With the recent acquisition of del.icio.us by our friends at Yahoo it is safe to say that tagging is here to stay. As you all know tag-mania has swept the web. Services such as del.icio.us, technorati, flickr, and youtube have popularized this new form of “organization.” Although the increase in metadata has proven to be effective in some cases, things are definitely starting to get messy. How many of you are getting a bit overwhelmed with multiple “tagspaces”, each with hundreds of tags. The problem is that tags simply let you know that a concept “is related” to a document, photo, or video. However they do not tell you “how” this tag is related to a document. Peter Merholtz of Adaptive path seems to agree that tagging is not the ultimate answer stating:
tagging systems are not a panacea; they present many potential drawbacks. With no one controlling the vocabulary, users develop multiple terms for identical concepts. For example, if you want to find all references to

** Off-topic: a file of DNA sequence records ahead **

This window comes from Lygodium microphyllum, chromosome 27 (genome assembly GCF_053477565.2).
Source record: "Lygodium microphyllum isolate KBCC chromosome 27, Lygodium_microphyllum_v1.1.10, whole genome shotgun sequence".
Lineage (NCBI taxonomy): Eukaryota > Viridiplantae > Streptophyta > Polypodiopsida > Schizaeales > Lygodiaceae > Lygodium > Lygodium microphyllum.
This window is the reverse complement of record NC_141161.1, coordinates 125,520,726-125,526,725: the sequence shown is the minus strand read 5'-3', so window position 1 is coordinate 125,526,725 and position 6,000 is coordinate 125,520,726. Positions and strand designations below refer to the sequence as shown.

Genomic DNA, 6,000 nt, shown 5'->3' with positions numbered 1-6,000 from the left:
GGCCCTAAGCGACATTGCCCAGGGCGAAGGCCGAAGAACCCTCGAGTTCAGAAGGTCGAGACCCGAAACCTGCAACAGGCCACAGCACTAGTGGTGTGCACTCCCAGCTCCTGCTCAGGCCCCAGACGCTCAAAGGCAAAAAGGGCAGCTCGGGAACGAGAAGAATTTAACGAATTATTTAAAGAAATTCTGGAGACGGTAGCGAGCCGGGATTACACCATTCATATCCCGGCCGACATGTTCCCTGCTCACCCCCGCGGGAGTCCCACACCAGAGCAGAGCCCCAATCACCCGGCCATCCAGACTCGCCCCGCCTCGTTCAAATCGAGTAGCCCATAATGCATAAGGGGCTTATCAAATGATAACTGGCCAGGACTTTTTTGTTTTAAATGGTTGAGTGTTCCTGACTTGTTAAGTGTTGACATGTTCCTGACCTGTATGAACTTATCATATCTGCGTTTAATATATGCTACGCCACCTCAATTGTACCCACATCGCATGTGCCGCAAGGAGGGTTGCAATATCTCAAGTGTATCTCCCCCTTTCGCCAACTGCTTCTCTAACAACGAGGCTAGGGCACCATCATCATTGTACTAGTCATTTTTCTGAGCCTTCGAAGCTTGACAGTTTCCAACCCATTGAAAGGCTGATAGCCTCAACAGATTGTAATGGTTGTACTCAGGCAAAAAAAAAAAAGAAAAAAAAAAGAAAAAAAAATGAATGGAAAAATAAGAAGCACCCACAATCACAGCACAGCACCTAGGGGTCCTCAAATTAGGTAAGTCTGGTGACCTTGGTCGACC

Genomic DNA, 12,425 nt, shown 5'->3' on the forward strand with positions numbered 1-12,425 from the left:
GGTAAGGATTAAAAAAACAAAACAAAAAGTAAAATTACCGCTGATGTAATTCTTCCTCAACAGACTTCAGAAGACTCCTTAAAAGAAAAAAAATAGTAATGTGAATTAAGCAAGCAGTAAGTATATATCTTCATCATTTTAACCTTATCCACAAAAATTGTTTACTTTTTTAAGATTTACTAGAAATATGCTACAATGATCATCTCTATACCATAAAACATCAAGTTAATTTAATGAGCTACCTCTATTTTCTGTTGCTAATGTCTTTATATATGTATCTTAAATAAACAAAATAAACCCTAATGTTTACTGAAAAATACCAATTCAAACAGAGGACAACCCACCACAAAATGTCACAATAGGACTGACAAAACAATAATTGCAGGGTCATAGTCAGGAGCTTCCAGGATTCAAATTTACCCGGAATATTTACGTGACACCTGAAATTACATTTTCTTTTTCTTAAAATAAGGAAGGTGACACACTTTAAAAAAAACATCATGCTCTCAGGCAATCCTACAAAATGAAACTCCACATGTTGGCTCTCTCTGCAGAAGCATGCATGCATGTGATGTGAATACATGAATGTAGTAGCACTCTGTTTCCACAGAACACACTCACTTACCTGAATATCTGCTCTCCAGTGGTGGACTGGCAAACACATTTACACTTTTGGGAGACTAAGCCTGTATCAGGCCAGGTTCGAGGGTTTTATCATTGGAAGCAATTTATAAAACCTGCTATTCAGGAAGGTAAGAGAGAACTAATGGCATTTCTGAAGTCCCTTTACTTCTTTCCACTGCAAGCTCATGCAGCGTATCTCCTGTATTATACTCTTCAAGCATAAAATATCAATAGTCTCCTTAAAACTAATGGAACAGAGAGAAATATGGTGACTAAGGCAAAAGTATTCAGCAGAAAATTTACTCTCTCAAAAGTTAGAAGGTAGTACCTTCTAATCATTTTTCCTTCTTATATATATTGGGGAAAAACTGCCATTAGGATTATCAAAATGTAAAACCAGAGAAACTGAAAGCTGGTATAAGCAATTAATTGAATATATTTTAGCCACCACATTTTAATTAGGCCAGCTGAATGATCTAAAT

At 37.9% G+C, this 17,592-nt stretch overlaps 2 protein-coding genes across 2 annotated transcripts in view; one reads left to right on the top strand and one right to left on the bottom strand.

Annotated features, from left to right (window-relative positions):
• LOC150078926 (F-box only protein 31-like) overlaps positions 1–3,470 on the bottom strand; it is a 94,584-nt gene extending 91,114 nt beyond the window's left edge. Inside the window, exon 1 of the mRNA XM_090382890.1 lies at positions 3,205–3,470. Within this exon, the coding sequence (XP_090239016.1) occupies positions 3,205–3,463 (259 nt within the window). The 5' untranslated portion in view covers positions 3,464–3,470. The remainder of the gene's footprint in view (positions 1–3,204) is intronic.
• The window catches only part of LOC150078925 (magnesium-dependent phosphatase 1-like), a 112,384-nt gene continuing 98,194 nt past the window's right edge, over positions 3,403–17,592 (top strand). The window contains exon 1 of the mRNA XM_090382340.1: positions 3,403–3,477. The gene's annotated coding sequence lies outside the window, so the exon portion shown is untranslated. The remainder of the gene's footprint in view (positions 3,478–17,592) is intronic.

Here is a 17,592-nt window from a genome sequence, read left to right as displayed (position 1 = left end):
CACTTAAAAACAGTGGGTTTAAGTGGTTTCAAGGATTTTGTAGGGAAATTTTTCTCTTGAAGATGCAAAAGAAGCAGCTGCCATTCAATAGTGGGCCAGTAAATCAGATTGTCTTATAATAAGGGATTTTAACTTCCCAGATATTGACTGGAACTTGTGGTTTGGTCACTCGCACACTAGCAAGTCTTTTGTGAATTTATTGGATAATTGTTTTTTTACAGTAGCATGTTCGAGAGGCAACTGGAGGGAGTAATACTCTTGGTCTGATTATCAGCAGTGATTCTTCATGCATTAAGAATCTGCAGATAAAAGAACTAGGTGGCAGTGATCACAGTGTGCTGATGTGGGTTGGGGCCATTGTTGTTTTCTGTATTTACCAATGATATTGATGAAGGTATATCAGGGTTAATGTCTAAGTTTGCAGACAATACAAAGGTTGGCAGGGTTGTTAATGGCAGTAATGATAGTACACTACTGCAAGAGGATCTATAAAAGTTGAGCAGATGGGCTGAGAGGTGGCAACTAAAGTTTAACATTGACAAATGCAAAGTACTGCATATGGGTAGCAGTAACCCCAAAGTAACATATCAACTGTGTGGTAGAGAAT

on Del.icio.us, you’ll have to look through nyc, newyork, and newyorkcity. New York City
Perhaps more importantly is the fact that, at present, tags have no relationship to one another. This leads to serious information overload and confusion as the global tagspace explodes. At Clearspring, we believe that tagging is just the beginning. Soon there will be a convergence between formal ontologies and the emerging tagspace. Folks like Clay Shirky have argued that the tagspace is a replacement for formal ontologies. I disagree. I think that both efforts fuel one another. As Martin Dugage so nicely pointed out:
They [ontologies] give a community of people the ability to develop a common meta-classification model that sits on top of existing ones and bridges them together. An ontology can define “nyc”, “newyork” and “newyorkcity” as synonyms, define “Time Square” as included in “nyc” etc. In a sense, ontologies allow communities to build a common language from the ground up, which is essential in knowledge creating environment. Top-down norms can be introduced later when language can be “industrialized” for larger communities.
In order to meet the demands of an increasingly information hungry society, it will be necessary for Web2.0ers and SemWebbers join forces to tackle these types of problems. There are those of us that have already crossed over to join the ranks of this emerging community. I think you will see more soon.